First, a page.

# cd cf/cf
    # ./Build install-cf
      Using M4=/usr/bin/m4
      ../../devtools/bin/ -c -o root -g bin -m 0444 /etc/mail/
      ../../devtools/bin/ -c -o root -g bin -m 0444 /etc/mail/

    The Build install-cf command used above installs two configuration files: the file that is the primary focus of this book and a second file named This file doesn’t exist unless you create it, but a full is delivered with the sendmail distribution. The file is a special configuration used when sendmail is invoked by a user from the command line to submit a piece of mail. is the configuration file used by the sendmail daemon. The Build install-cf command is generally used when a new sendmail distribution is first installed to ensure that both the and files are installed. Other than the initial installation, however, there is generally no need to copy both files at the same time because it is not usually necessary to create a new file when you create a new file.

    Once the configuration is installed, start sendmail to force it to read the new configuration. In this recipe’s Solution section, sendmail is restarted by sending it the HUP signal with a kill command. This method of restarting sendmail uses standard sendmail signal processing that is available on any system, which makes the kill command technique vendor neutral. Many readers will be familiar with embedding a cat command inside a kill command to retrieve the process ID stored in a PID file. An interesting aspect of the kill command used to restart sendmail is the manner in which the sendmail process ID is retrieved from the file. Here is the example again:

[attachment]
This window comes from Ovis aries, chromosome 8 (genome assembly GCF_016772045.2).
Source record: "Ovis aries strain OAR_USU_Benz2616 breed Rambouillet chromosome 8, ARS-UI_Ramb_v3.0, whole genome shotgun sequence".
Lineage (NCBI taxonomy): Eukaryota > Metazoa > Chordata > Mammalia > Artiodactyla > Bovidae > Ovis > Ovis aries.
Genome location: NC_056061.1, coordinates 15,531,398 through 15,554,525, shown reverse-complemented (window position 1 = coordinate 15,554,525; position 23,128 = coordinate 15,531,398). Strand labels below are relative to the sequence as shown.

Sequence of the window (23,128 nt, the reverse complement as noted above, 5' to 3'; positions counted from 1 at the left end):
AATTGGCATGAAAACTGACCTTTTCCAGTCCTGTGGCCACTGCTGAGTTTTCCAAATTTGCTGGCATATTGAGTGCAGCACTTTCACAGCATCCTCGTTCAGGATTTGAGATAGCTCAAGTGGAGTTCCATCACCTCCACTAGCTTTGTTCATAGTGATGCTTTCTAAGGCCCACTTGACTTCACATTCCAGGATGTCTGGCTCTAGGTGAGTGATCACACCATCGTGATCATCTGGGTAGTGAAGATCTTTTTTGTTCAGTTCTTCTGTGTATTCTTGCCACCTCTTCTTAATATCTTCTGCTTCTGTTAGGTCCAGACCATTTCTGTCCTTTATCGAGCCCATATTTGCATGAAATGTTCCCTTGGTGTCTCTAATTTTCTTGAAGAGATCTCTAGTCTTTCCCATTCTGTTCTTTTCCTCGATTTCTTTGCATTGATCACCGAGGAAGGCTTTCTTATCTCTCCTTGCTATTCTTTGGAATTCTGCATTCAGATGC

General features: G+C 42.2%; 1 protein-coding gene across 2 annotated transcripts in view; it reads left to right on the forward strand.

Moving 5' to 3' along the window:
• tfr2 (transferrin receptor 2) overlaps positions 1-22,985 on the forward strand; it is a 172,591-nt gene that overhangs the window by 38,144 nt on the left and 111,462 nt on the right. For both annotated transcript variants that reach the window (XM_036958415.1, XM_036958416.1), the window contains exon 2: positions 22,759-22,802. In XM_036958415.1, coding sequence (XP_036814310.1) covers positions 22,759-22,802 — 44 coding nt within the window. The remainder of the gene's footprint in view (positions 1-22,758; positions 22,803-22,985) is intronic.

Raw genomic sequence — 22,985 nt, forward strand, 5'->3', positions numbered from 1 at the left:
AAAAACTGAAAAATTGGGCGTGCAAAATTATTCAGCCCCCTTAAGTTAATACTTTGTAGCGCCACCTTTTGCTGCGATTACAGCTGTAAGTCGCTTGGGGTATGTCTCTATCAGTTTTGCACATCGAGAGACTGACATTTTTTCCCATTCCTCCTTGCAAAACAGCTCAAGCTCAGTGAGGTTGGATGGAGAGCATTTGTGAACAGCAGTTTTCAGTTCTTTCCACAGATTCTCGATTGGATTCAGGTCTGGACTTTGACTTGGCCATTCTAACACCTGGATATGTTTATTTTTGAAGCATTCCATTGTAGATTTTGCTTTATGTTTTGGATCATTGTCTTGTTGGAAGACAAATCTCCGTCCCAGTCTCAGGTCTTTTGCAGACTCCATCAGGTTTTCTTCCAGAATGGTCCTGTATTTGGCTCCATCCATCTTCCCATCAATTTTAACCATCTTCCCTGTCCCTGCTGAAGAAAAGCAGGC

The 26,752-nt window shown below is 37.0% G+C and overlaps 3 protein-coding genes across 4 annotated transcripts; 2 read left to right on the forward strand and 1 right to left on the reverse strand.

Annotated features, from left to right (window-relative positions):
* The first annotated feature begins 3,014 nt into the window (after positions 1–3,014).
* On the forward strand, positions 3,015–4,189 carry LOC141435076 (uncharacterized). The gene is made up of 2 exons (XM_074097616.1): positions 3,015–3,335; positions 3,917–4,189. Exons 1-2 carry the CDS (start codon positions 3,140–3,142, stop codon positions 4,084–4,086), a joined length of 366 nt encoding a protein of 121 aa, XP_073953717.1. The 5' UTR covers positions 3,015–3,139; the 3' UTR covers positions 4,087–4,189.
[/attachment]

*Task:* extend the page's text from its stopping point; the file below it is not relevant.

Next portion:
# kill -HUP `head -1 /var/run/`

    Using cat instead of head in this command would not work because sendmail writes a multiline PID file. A cat of /var/run/ on our sample system shows this:

      # cat /var/run/
      /usr/sbin/sendmail -bd -q15m

    The content of this file is of more than just passing interest to someone planning to restart sendmail with a HUP signal. The first line is the process ID you expect to find in a PID file. The second line of this file is the command that was used to start sendmail. The command must contain the full pathname of the sendmail program in order for the HUP signal to successfully restart sendmail. If the second line of this file shows a partial (or relative) pathname, HUP terminates the currently running sendmail, but it does not start a new copy of sendmail. In effect, sending a HUP signal to sendmail, when the current version of sendmail was not executed using its full pathname, kills sendmail, which, of course, is not what you intended. To be safe, always start sendmail using the full pathname.

    Of course, the HUP signal is only used to restart sendmail, which implies that sendmail is already running. The first time sendmail is installed on a system, it is started from the command line using a sendmail command. Here is an example: